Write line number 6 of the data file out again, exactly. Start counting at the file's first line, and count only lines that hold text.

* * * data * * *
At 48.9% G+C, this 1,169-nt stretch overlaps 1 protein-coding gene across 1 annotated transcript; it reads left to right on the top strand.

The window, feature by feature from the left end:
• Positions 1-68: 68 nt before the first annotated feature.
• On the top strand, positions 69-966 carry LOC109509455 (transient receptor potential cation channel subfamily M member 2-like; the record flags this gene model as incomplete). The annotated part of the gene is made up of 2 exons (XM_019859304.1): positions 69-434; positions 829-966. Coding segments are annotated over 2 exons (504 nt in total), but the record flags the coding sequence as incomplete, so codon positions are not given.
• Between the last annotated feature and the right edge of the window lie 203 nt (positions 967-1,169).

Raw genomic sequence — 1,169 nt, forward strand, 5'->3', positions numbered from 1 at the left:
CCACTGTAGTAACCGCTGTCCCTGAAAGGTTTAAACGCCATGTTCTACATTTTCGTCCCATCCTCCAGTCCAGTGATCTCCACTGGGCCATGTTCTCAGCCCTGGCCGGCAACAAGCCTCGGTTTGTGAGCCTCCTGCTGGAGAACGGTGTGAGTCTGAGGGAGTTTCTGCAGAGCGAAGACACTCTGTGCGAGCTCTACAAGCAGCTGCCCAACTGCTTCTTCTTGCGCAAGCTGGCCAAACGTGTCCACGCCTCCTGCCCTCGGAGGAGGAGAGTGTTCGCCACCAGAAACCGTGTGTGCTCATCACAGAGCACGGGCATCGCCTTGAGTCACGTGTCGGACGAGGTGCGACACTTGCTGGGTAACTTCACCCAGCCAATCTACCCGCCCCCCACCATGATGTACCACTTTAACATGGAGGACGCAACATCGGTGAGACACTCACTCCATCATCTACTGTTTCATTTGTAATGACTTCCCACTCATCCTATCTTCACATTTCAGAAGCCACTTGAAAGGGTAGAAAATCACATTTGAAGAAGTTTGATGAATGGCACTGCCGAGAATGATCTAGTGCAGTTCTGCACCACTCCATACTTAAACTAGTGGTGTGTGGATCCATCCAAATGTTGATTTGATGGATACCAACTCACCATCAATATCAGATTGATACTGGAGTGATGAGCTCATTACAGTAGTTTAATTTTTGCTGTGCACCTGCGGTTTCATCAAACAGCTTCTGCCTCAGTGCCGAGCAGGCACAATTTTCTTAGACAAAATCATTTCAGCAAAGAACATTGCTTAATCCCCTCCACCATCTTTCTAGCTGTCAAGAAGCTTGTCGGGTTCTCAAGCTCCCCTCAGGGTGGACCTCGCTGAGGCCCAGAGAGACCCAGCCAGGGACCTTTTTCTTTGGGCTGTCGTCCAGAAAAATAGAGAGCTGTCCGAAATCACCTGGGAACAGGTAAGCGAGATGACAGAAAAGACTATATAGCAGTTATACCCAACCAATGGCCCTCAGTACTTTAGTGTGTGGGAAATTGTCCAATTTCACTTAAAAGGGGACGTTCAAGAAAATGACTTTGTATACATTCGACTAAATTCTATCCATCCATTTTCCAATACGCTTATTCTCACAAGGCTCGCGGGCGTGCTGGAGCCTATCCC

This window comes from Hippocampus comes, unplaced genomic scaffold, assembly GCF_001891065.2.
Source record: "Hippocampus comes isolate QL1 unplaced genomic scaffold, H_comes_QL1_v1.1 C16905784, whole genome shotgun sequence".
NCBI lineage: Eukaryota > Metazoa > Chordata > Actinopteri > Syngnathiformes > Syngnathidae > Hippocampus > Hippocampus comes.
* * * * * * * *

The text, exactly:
Raw genomic sequence — 1,169 nt, forward strand, 5'->3', positions numbered from 1 at the left: